1. Scholmerich J. Postgastrectomy syndromes—diagnosis and treatment. Best Pract Res Clin Gastroenterol. Oct 2004;18(5):917-933.

2. Lerut TE, van Lanschot JJ. Chronic symptoms after subtotal or partial oesophagectomy: diagnosis and treatment. Best Pract Res Clin Gastroenterol. Oct 2004;18(5):901-915.

3. Radigan A. Post-Gastrectomy: Managing the nutrition fall-out. Practical Gastroenterology. 2004 2004;28(6):63-75.

4. Kahl S, Malfertheiner P. Exocrine and endocrine pancreatic insufficiency after pancreatic surgery.

Best Pract Res Clin Gastroenterol. Oct 2004;18(5):947-955.

Table Source: Reprinted with permission from Huhmann M, August D. General gastrointestinal and vascular surgery. In: Marian M., Russel M., Shikora S, eds., Clinical Nutrition for Surgical Patients. Sudbury, MA: Jones and Bartlett; 2007:99-128.

SUMMARY Surgical oncology patients can develop complex nutritional issues. Preoperative nutrition assessment and planning can assist in decreasing the development or progression of malnutrition. Postoperative follow-up is also crucial for preventing deteriorations in nutritional status and addressing any procedure-related issues that may result in negative nutrition-related outcomes.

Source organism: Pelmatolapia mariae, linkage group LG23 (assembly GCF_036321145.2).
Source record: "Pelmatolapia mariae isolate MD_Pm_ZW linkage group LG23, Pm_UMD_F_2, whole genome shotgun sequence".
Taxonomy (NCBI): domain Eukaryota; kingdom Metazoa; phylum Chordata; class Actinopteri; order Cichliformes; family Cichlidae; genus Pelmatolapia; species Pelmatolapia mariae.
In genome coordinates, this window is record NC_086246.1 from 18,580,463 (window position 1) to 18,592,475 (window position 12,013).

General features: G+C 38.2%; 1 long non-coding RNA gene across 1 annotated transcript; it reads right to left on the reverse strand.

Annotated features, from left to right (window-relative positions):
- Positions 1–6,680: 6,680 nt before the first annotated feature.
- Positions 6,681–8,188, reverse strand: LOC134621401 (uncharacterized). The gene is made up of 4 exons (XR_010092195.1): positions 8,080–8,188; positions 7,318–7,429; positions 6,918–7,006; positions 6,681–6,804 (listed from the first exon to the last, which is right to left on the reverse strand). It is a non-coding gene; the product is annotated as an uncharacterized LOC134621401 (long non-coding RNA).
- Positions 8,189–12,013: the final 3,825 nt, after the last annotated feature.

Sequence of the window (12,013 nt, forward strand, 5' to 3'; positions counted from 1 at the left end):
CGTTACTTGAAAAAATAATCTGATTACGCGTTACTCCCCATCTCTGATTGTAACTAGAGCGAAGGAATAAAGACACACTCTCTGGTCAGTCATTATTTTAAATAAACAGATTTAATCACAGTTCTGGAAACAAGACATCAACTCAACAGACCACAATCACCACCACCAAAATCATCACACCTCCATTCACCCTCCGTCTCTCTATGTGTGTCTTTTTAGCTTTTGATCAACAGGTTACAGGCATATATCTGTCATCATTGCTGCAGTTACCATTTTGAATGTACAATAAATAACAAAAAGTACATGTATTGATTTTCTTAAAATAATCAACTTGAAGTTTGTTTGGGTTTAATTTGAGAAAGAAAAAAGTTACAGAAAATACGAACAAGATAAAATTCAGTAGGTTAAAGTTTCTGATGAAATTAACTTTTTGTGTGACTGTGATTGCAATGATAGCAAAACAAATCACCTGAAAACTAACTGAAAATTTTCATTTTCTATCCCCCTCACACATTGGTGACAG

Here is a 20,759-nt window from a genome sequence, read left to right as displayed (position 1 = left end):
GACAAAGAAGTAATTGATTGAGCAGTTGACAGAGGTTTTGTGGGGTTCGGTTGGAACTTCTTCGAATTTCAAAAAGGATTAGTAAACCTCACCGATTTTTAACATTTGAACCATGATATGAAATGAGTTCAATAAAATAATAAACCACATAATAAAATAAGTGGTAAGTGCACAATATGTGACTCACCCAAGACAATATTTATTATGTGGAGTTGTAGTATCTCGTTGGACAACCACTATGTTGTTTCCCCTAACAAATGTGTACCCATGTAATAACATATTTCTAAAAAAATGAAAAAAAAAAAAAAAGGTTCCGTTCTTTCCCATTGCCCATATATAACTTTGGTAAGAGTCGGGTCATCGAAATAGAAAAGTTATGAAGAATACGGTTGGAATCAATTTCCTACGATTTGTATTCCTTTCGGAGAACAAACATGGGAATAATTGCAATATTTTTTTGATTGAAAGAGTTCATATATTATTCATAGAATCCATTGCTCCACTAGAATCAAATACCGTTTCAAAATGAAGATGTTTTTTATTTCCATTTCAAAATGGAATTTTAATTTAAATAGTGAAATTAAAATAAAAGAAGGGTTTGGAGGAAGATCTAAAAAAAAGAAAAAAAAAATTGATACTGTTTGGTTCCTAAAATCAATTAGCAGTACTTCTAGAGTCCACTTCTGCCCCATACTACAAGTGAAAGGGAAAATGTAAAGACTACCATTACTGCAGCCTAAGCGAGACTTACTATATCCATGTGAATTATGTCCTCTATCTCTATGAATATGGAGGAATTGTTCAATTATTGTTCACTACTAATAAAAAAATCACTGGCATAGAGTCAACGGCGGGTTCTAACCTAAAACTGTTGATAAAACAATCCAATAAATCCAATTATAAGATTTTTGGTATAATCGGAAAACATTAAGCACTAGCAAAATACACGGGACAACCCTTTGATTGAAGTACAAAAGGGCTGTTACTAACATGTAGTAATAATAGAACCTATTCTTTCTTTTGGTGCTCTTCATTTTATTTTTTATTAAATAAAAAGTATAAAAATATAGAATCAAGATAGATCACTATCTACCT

REFERENCES 1 1 2 3 4 5 6 7 8 9

1. Veterans Affairs Total Parenteral Nutrition Cooperative Study Group. Perioperative total parenteral nutrition in surgical patients. N Engl J Med. 1991;325(8):525—532.

2. Bozzetti F. Rationale and indications for preoperative feeding of malnourished surgical cancer patients. Nutrition. 2002;18(11-12):953-959.

3. Braga M, Gianotti L, Nespoli L, Radaelli G, Di Carlo V. Nutritional approach in malnourished surgical patients: A prospective randomized study. Arch Surg. 2002; 137(2):174-180.

4. Heyland DK, Novak F, Drover JW, Jain M, Su X, Suchner U. Should immunonutri-tion become routine in critically ill patients? A systematic review of the evidence. JAMA. 2001;286(8):944—953.

5. Heys SD, Ogston KN. Peri-operative nutritional support: Controversies and debates. Int J Surg Investig. 2000;2(2):107—115.